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The Length 2 DFT

The length $ 2$ DFT is particularly simple, since the basis sinusoids are real:

\sv_0 &=& (1,1) \\
\sv_1 &=& (1,-1)

The DFT sinusoid $ \sv_0$ is a sampled constant signal, while $ \sv_1$ is a sampled sinusoid at half the sampling rate.

Figure 6.4 illustrates the graphical relationships for the length $ 2$ DFT of the signal $ \underline{x}=[6,2]$.

Figure 6.4: Graphical interpretation of the length 2 DFT.

Analytically, we compute the DFT to be

X(\omega_0) &=& \left<\underline{x},\sv_0\right> = 6\cdot 1 + ...
...=& \left<\underline{x},\sv_1\right> = 6\cdot 1 + 2\cdot (-1) = 4

and the corresponding projections onto the DFT sinusoids are

{\bf P}_{\sv_0}(\underline{x}) &\isdef &
...6\cdot 1 + 2 \cdot (-1)}{1^2 + (-1)^2} \sv_1 = 2 \sv_1 = (2,-2).

Note the lines of orthogonal projection illustrated in the figure. The ``time domain'' basis consists of the vectors $ \{\underline{e}_0,\underline{e}_1\}$, and the orthogonal projections onto them are simply the coordinate axis projections $ (6,0)$ and $ (0,2)$. The ``frequency domain'' basis vectors are $ \{\sv_0,
\sv_1\}$, and they provide an orthogonal basis set that is rotated $ 45$ degrees relative to the time-domain basis vectors. Projecting orthogonally onto them gives $ {\bf P}_{\sv_0}(\underline{x}) = (4,4)$ and $ {\bf P}_{\sv_1}(\underline{x}) =(2,-2)$, respectively. The original signal $ \underline{x}$ can be expressed either as the vector sum of its coordinate projections (0,...,x(i),...,0), (a time-domain representation), or as the vector sum of its projections onto the DFT sinusoids (a frequency-domain representation of the time-domain signal $ \underline{x}$). Computing the coefficients of projection is essentially ``taking the DFT,'' and constructing $ \underline{x}$ as the vector sum of its projections onto the DFT sinusoids amounts to ``taking the inverse DFT.''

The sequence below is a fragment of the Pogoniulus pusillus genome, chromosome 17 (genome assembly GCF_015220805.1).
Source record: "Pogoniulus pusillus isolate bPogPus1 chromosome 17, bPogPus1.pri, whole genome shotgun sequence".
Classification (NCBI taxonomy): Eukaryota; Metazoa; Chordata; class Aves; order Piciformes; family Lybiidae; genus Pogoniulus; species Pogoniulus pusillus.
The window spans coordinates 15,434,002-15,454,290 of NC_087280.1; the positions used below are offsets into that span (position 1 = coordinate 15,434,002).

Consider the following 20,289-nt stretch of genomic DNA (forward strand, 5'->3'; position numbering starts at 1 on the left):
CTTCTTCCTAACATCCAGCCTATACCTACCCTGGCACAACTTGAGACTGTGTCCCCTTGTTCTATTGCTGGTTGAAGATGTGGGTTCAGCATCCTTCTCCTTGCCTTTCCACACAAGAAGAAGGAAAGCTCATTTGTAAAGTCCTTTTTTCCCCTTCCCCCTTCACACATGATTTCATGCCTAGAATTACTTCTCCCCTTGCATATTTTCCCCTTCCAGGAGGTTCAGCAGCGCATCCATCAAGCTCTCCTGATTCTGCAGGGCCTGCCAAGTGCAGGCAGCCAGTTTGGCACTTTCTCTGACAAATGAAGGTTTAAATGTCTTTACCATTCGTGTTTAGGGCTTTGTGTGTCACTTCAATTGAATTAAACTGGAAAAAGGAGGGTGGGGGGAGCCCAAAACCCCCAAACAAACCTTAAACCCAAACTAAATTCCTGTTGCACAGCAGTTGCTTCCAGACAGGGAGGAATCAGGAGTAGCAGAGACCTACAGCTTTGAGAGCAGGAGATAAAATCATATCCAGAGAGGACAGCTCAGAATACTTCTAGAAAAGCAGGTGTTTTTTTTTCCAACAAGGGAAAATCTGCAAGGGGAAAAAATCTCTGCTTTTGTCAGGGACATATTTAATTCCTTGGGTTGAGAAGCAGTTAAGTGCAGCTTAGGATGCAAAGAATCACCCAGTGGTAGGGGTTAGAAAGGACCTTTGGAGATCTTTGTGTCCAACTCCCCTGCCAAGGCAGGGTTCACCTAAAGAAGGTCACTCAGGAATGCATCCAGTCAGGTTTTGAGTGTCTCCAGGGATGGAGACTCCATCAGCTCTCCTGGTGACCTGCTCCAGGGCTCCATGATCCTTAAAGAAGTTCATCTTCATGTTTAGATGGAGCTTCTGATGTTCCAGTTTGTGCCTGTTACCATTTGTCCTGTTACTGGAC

In summary, the oblique coordinates in Fig.6.4 are interpreted as follows:

\underline{x}\;=\; (6,2)&=& (4,4)+(2,-2)=4\cdot(1,1)+2\cdot(1,...
+ \frac{X(\omega_1)}{\left\Vert\,\sv_1\,\right\Vert^2}\sv_1

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Next: Matrix Formulation of the DFT

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About the Author: Julius Orion Smith III
Julius Smith's background is in electrical engineering (BS Rice 1975, PhD Stanford 1983). He is presently Professor of Music and (by courtesy) of Electrical Engineering at Stanford's Center for Computer Research in Music and Acoustics (CCRMA), teaching courses and pursuing research related to signal processing applied to music and audio systems. See for details.


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